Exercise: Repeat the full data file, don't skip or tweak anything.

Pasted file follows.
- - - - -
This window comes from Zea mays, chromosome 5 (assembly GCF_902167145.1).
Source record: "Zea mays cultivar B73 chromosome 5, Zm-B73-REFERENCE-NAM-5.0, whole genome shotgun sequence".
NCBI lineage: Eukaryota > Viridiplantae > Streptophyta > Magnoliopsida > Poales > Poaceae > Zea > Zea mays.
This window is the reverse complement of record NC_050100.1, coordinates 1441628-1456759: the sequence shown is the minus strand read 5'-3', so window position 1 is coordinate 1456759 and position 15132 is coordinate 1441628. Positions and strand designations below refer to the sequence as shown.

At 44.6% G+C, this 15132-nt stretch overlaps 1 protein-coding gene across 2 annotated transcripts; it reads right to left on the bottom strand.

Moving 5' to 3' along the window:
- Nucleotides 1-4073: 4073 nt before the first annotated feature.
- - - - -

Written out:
This window comes from Zea mays, chromosome 5 (assembly GCF_902167145.1).
Source record: "Zea mays cultivar B73 chromosome 5, Zm-B73-REFERENCE-NAM-5.0, whole genome shotgun sequence".
NCBI lineage: Eukaryota > Viridiplantae > Streptophyta > Magnoliopsida > Poales > Poaceae > Zea > Zea mays.
This window is the reverse complement of record NC_050100.1, coordinates 1441628-1456759: the sequence shown is the minus strand read 5'-3', so window position 1 is coordinate 1456759 and position 15132 is coordinate 1441628. Positions and strand designations below refer to the sequence as shown.

At 44.6% G+C, this 15132-nt stretch overlaps 1 protein-coding gene across 2 annotated transcripts; it reads right to left on the bottom strand.

Moving 5' to 3' along the window:
- Nucleotides 1-4073: 4073 nt before the first annotated feature.